Physics Colloquium, "The unique biomechanical properties of the cell: Insights from computational modeling," by Dr. Roger D. Kamm, Departments of Biological and Mechanical Engineering; Massachusetts Institute of Technology

Science / Technology - Colloquium

Monday, April 23, 2012
4:00 PM-5:00 PM

Olin Hall

Cytoskeletal rheology is of central importance in the transmission and sensing of force by the cell, and in dynamic processes such as migration, mitosis, and contraction against a compliant external matrix. Computational models have been used for years to gain insight into the mechanics of the cytoskeleton. Such models have the potential to help interpret experimental measurements and test hypotheses regarding the underlying physics that determines cell rheological properties. In our present Brownian dynamics model, filaments polymerize from individual monomers, in the presence or absence of crosslinking agents or molecular motors, creating a network with realistic 3D morphology. Once formed, the networks can be subjected to shear deformations over a range of frequencies, simulating the measurements made either in living cells or reconstituted actin gels. Measuring stresses responding to the applied deformation of a specified magnitude provides a means for calculating the frequency-dependent shear moduli  the storage modulus, G and the loss modulus, G. Modeling has progressed through several stages: a) a cross-linked network with permanent cross-links, b) a dynamic network in which the crosslinks can both rupture (according to Bells equation) and rebind, and fold and unfold, and c) a network that contains both dynamic cross-links and processive motors capable of generating internal prestress. Results will be presented for each level of model complexity, addressing linear and nonlinear behavior, plastic deformations, and the molecular origins of each.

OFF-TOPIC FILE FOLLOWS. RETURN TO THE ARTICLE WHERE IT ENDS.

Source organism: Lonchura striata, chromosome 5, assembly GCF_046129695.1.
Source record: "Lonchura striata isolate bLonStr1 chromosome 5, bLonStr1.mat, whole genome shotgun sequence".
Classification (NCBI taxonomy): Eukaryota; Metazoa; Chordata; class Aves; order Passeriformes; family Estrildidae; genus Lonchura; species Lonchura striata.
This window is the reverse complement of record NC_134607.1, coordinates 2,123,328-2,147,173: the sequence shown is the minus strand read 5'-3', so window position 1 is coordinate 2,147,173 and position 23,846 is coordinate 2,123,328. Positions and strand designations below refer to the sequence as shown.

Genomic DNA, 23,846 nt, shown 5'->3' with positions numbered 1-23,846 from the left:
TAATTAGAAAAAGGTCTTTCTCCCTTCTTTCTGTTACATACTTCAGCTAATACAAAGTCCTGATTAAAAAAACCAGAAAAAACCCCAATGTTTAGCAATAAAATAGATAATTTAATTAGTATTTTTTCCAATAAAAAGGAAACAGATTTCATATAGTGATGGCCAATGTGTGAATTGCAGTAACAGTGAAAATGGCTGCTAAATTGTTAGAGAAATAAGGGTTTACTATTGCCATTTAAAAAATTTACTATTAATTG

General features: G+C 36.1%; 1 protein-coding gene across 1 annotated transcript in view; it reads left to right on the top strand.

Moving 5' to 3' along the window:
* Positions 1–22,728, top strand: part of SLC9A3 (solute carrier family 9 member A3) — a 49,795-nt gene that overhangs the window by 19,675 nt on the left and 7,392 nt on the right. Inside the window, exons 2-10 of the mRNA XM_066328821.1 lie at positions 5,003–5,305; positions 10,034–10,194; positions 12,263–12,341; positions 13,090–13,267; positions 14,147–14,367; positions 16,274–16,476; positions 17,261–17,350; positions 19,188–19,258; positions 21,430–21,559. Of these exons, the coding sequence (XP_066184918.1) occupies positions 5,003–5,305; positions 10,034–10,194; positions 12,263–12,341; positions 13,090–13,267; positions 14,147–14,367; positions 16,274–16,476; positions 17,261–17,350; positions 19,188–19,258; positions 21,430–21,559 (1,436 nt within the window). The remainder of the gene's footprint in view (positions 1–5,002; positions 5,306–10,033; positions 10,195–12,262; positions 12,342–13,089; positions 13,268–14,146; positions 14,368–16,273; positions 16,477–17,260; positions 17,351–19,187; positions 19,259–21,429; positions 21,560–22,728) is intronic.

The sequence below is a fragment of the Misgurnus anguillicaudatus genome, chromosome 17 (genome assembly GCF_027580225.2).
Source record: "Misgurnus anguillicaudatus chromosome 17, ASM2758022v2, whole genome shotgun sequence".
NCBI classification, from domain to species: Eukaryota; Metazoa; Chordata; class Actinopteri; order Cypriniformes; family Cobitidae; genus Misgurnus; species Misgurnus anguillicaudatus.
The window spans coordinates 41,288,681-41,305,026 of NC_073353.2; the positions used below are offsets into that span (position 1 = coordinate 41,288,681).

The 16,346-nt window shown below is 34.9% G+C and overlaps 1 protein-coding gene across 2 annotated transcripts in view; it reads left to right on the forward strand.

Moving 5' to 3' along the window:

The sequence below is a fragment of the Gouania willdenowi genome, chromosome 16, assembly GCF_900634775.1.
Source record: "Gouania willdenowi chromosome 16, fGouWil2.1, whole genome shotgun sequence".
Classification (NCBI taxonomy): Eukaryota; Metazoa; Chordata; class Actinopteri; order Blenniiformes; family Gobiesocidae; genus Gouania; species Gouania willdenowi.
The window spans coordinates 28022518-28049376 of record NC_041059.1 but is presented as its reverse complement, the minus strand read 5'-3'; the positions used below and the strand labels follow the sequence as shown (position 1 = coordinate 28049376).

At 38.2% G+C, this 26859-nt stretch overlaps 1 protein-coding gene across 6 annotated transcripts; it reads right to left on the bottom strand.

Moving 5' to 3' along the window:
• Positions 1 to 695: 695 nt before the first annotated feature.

Refreshments will be served in Olin Hall 118 at 3:30 P.M.

Cost: Free

Suggested Audiences: College

Phone: 508-831-5258

Last Modified: March 29, 2012 at 10:44 AM

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